The cost method is based on the licensor’s investment in the technology. The cost approach is based on the economic principle of substitution. An investor will pay no more for an asset than the cost to develop or obtain another asset of similar utility. The value of the intellectual property is equal to the cost to replace or re-create the intellectual property. The theory behind this approach is that the licensee avoids these costs by licensing the IP from others. It is represented by those costs associated with developing, protecting and commercializing the technology. These expenditures are known to the licensor and can be reasonably estimated by the potential licensee. They represent the base, or minimum that the licensor would want to recover, with interest. The relevant costs and the opportunity cost associated with the technology have to be considered. Examples of such costs may include: R&D (labor and overhead), testing and regulatory approval costs, patent prosecution costs, equipment and other capital investments, and opportunity cost of diverted resources.

Sometimes a cost approaches used to estimate all the costs that would be incurred if the licensee were to obtain, from their own internal development or a different outside source, technology that could deliver an identical product or process. This might be through a third party with competing but non-infringing technology. The cost approach is used to establish costs that would be involved in the creation of a similar technology that takes into account the prices and rates of payment on the date of the valuation. In these and other appropriate situations, the licensee would estimate the time and the cost of acquiring or developing alternative technology. The licensee is effectively determining the cost of the next best alternative, and this, where possible, can be a useful measure of the importance and value of the licensor’s source technology to the licensee.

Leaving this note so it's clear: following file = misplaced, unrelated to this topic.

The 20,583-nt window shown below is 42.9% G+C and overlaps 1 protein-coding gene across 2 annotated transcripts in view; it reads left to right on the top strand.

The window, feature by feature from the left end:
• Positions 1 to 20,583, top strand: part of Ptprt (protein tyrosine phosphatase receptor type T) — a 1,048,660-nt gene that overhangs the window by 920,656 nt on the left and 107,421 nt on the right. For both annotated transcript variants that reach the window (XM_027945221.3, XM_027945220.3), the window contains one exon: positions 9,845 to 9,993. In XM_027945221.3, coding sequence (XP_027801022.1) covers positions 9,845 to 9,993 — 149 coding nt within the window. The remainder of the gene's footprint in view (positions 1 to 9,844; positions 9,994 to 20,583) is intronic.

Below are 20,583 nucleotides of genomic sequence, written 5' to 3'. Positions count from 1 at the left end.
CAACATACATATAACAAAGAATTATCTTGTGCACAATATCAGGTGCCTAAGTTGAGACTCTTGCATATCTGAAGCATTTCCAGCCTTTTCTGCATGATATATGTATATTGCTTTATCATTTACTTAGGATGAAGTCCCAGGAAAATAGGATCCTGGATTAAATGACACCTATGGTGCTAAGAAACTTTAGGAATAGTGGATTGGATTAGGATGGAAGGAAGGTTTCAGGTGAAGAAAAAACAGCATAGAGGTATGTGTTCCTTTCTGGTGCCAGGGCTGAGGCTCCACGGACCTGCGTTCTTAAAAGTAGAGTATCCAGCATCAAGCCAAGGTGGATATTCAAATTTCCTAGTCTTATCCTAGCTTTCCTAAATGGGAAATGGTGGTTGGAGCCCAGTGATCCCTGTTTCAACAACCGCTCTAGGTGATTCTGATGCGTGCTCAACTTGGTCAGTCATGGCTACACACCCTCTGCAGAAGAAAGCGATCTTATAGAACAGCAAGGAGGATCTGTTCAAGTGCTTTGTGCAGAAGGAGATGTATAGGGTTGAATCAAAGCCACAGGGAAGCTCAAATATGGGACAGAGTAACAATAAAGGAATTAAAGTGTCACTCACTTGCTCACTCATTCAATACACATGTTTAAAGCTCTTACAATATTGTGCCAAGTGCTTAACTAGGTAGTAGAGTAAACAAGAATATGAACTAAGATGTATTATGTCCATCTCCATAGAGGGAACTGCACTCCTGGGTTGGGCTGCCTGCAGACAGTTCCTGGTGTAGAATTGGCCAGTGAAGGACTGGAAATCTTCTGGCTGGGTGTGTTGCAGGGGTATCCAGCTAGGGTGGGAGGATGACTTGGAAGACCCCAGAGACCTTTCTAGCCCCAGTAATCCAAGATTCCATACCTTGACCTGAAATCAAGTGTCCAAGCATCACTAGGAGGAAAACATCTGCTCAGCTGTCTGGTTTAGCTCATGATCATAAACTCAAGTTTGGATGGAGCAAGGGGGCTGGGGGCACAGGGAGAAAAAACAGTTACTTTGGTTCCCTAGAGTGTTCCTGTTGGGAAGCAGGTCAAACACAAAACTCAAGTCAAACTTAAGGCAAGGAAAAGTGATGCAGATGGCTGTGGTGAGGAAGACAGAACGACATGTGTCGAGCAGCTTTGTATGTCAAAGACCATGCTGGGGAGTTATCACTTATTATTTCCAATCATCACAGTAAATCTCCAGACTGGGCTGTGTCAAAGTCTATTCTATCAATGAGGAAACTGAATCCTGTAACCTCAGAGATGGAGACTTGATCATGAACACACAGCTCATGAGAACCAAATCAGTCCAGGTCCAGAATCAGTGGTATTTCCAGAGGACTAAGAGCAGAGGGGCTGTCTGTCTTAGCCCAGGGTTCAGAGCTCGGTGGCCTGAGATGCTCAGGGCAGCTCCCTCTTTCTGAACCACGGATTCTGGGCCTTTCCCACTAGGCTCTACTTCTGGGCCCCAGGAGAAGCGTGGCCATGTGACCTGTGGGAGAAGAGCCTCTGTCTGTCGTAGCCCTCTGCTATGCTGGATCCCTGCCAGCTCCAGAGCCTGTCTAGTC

One final comment about the Cost Method regarding the concept of obsolescence; all forms of obsolescence have to be identified, quantified, and subtracted from the cost of the asset in order to estimate its value. Common forms include (1) Physical deterioration (not usually applicable for intangible assets), (2) Functional obsolescence that doesn’t provide the same benefits for external or internal reasons as it did at origin (3) Technological obsolescence which occurs when the original intended function is no longer needed or wanted by the marketplace, and (4) Economic obsolescence (sometimes location-related or economic price/cost-related obsolescence)